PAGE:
How to Improve and Amend Clay Soil

Don’t let clay soil keep you from having a beautiful garden. There are many easy (and organic!) ways to amend heavy soil.

person holding shovel with compost outdoors
Photo: Marty Baldwin

There's no doubt about it; working in heavy clay soil is a pain in the back. It sticks to your shoes (and tools) and can be more challenging than gardening in sandier soil. However, despite all the hard work, clay soil has its benefits. Namely, it can host life-giving plant nutrients and retain moisture better than other soil types. With some soil amendments, you can turn your sticky clay into the humus-rich, fertile goodness your plants will thank you for.

Amending Clay Soil

There's a notion that adding sand to heavy clay soil will help lighten it, but that's a myth. In fact, 99 percent of the time, it turns your ground into cement. Soil treated this way becomes so tough that worms can't live in it.

Instead, reach for organic matter, such as compost, leaf mold, and well-rotted manure. Organic matter is the best way to amend clay soil: It lightens the soil texture, discourages compaction, adds nutrients, improves drainage and aeration, moderates soil temperature, and provides pore space, essential to plant growth.

using red pitchfork to build compost pile
Marty Baldwin

Amending your soil takes time and patience but rewards you many times over in the end. The first step should be to add as much organic matter as possible and mix it deeply into your soil. Before you start, have a soil test done. That way, you can incorporate lime, phosphorus, or amendments necessary while tilling in the organic matter. If you're creating a new bed, this will be much easier.

Start the process by using a tiller to loosen the existing soil (if it is a large area) or a spade (if it is a more manageable size). Next, spread about 2 inches of compost on top of the tilled soil and work that in. Repeat the process two more times. Remember to only work in your clay soil if it is relatively dry. Working or walking on wet clay soil seriously damages the structure you are trying to improve.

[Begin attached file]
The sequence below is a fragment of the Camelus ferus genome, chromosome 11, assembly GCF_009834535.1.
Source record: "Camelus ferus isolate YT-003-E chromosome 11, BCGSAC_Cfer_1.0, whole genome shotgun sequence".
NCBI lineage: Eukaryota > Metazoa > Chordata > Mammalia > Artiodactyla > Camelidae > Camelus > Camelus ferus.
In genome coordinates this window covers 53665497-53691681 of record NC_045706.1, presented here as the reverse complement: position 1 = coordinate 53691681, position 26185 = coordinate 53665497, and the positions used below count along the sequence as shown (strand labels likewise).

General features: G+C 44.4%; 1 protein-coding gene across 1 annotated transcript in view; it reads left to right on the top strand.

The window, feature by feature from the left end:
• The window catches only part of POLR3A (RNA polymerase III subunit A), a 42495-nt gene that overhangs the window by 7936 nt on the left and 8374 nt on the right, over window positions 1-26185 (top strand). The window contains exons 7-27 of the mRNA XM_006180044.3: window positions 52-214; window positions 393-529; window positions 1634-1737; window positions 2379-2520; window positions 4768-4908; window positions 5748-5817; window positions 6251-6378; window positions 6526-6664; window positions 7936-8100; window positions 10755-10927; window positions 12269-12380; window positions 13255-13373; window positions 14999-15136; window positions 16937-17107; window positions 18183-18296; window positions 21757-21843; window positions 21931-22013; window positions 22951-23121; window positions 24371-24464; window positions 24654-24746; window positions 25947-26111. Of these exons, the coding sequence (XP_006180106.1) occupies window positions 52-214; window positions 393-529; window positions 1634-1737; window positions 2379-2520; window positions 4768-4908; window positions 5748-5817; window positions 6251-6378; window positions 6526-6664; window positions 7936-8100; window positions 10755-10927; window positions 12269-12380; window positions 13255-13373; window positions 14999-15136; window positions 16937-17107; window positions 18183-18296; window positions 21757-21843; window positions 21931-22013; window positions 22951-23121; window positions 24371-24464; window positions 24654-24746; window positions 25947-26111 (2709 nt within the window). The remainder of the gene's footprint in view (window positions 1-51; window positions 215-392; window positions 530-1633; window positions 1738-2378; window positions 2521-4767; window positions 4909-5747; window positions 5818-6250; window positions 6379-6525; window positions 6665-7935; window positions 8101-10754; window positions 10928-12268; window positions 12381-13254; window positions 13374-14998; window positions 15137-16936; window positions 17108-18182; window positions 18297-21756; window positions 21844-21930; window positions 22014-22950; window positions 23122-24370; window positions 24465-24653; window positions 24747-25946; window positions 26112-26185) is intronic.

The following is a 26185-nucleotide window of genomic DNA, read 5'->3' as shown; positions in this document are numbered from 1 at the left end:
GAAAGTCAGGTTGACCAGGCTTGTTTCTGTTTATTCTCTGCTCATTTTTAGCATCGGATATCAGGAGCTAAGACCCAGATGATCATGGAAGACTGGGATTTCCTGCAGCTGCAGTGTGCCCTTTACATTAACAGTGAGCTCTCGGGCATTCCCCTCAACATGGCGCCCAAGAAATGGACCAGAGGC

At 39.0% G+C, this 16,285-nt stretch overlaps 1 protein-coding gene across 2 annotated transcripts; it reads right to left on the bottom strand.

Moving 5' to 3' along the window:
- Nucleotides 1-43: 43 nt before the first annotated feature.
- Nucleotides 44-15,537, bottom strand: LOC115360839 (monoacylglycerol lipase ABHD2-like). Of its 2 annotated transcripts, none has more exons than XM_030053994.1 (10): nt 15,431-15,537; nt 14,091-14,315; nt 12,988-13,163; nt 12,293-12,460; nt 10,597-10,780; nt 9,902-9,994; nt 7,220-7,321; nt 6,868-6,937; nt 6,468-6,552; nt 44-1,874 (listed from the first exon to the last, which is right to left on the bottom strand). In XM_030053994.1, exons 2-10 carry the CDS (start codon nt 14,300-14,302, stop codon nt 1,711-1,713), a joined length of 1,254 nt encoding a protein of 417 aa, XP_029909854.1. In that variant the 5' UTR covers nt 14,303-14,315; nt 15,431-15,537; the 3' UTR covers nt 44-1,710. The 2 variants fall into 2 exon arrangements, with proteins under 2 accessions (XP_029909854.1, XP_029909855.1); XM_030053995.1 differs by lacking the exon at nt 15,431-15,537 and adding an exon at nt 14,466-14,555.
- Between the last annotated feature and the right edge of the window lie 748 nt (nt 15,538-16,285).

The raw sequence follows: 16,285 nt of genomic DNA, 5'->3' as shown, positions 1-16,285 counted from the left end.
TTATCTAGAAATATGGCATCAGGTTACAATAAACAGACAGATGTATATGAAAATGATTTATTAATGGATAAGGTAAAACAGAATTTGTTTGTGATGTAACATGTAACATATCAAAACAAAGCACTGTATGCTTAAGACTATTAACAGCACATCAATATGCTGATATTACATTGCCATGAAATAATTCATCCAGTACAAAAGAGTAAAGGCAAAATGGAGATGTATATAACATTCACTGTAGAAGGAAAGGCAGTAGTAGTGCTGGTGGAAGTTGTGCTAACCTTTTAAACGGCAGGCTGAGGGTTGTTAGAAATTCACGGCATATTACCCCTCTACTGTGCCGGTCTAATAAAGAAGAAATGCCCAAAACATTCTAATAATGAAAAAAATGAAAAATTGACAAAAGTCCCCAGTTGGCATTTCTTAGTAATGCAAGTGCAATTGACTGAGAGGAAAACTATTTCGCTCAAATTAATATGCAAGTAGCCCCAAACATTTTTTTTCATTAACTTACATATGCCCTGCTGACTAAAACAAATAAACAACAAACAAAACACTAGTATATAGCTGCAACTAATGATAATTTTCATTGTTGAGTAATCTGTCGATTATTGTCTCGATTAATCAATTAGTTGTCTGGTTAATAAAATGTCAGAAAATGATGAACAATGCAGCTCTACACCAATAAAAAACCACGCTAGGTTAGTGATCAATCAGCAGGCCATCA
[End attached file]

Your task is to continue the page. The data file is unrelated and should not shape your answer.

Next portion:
Working around existing plants will take more time and caution. Autumn is a great time to do this because the weather is generally drier than in the springtime, and the cooler temperatures are more pleasant to work in. You can even make it an annual part of putting the garden to bed for winter.

Spread a few inches of compost over the ground between the plants and use a narrow spade to turn the compost into the soil. Repeat that at least once more and plan to make that part of your routine. Always work so that you're walking backward and away from your freshly turned soil.

Over time, regular applications of compost, manure, and other organic matter will improve your soil's structure, tilth, and overall health.

One last word on gardening in clay soil: Choose plants naturally adapted to growing in clay. It's always better to work with what you have than to try and change it entirely. Happily, for those of us that garden with heavy clay soil, there is an abundance of beautiful plants to choose from.

gloved hands planting cranesbill with surrounding mulch
Marty Baldwin

More on Organic Matter

  • Emulate how nature works. In wild areas, stems and leaves fall on the ground and rot, amending the soil from the top down. To follow nature's lead, mulch poor soils with organic matter such as leaves, hulls, or bark.
  • Use what organic material is most available in your region. Whether it's leaves, pine needles, hulls, or seaweed, it's all useful for soil improvement. Don't believe the old myth that pine needles or oak leaves make soil acidic; it's not true.
  • When using leaves for mulch and amendments, chop them with a lawn mower or chipper. Chopped leaves stay in place, are more weed-smothering, and break down more quickly.
  • Apply top-down soil amendments in layers only 2 or 3 inches deep to allow rain to percolate through.
  • Employ the power of roots to break up heavy soils and add organic matter. Plant marigolds, zinnias, or other annuals in new gardens, cutting them off at ground level at the end of the season. The roots rot in the soil, improving soil structure.
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